A brief protest over low wages, patient treatment, quality care and short staffing erupted outside Oak Park Health Care Center, 625 N. Harlem Ave., on Wednesday afternoon.
Roughly 20 employees picketed outside the Oak Park facility for about 45 minutes, chanting, "We can pay, so can you!" while carrying signs reading, "Residents and caregivers must come first" and "Invest in care now."
Oak Park Health Care was one of 50 nursing homes in the state targeted today by SEIU Healthcare, part of the Service Employees International Union. In addition to the Oak Park protest, some 2,000 union members simultaneously picketed nursing homes throughout Illinois, calling for better care for patients and higher wages for employees.
In a press release, SEIU Healthcare claimed that the nursing homes, whose owners are all members of the Illinois Association of Health Care Facilities, lacked adequate supplies and experienced high worker turnover. In addition, the union said, persistent short staffing has affected the quality of care the workers can deliver.
In February at Oak Park Health Care, 80-year-old Anibal Calderon died of a brain injury in a fall after another resident allegedly punched him in the face. Calderon and the 66-year-old man were both patients in the dementia ward, where a report from the state Department of Public Health said there should have been one nurse and two nursing aides.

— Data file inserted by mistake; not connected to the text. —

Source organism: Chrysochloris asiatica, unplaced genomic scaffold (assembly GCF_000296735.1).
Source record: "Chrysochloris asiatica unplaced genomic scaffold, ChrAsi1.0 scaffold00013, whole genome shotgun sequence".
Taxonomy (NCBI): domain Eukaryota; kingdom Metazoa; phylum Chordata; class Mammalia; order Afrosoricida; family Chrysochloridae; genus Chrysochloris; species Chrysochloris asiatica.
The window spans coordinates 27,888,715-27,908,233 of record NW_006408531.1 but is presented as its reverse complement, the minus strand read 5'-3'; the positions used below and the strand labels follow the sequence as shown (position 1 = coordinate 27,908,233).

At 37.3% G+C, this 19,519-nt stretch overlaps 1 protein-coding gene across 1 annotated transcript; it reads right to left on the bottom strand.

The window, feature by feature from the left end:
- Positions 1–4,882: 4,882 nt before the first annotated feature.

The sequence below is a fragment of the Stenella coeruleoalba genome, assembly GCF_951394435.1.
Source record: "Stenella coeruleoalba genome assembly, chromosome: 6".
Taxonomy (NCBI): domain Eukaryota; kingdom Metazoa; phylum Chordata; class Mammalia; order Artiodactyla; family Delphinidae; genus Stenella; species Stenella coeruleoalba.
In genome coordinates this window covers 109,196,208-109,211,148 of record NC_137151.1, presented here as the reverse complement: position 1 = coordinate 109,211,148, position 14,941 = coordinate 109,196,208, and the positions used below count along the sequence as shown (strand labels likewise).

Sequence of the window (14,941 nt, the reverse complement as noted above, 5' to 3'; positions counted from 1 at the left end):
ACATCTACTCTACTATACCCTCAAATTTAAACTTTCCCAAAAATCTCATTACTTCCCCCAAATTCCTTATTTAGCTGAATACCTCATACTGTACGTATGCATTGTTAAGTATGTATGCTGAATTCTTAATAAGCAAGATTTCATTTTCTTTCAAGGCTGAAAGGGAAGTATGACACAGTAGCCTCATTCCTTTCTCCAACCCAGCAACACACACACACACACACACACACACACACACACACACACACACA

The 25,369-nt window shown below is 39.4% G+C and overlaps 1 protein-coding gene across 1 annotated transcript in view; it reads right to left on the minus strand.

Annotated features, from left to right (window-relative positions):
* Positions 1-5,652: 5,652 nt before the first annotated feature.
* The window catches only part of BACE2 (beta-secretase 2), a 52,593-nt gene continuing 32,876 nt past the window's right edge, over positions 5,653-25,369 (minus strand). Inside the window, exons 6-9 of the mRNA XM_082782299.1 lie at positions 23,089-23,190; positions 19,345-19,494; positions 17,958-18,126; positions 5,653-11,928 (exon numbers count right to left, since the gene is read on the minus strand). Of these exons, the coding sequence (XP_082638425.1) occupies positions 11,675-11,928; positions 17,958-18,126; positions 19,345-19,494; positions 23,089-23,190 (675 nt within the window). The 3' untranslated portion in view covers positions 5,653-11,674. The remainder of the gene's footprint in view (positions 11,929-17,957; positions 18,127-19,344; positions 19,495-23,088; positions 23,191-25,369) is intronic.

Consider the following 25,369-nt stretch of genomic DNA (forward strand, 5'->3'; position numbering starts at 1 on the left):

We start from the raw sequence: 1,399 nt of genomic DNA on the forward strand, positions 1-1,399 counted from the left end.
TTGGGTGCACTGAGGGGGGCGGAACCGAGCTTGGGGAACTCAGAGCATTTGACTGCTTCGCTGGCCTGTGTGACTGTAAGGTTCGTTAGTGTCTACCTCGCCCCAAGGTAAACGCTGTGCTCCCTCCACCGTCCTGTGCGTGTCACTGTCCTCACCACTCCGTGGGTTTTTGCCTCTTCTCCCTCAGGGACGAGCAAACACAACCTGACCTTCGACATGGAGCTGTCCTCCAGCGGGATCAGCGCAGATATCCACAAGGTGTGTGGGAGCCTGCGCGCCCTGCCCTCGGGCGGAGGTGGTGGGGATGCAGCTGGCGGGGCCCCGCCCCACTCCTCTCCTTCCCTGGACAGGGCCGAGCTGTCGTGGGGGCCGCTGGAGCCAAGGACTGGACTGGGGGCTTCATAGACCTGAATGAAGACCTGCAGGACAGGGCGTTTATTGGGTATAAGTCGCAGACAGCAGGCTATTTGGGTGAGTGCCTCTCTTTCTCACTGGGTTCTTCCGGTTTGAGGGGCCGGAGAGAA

The nurse present at the time said she didn't see anyone monitoring residents, including Calderon who were known to wander the unit. The other patient had a history of aggressive behavior and was previously involved in another altercation, but the report said his care plan did not note any methods to address that incident.
Mike Truppa, communications specialist for SEIU Healthcare, said the death of Calderon is one of many reasons workers felt compelled to picket.
"It's emblematic of a larger problem, and that's why we're here," he said.
The press release detailed a 2010 law passed by Illinois lawmakers that sets better standards for quality care, specifically touching on staffing levels, but the union claims many of the health care centers have continually failed to meet standards.
Mike Bonamarte, an attorney with the Chicago law firm Levin & Perconti, which is representing Calderon's family in an ongoing lawsuit against Oak Park Health Care, said the protest did not surprise him. After the Calderon incident, he said the firm got a lot of calls from former employees who were disappointed with the way the facility was run.
"It's not surprising that people are now starting to speak out about the lack of resources available to the staff that's actually there," he said. "When there's an insufficient number of appropriately trained, supervised staff, the logical result is that the patient care suffers," although he said the employees do care about their jobs.
The union claims the owners of the 50 nursing homes made a combined profit of $50 million last year, and are asking that some of that money be invested in higher wages. The union has been in contract negotiations with the company since January, but on Wednesday, workers said enough is enough.
"Our patients deserve adequate care, the best care that we can give," said Lillie Hodges, a 32-year certified nursing assistant at Oak Park Health Care. "So in order to give the best care we can, we need staffing and need a raise because we're overworked and underpaid.
"The patients we have need more help than we [can give]. They're being neglected. And not by us — by the owners. … We're asking to be treated with dignity and respect. And that's a lot that we're not getting."
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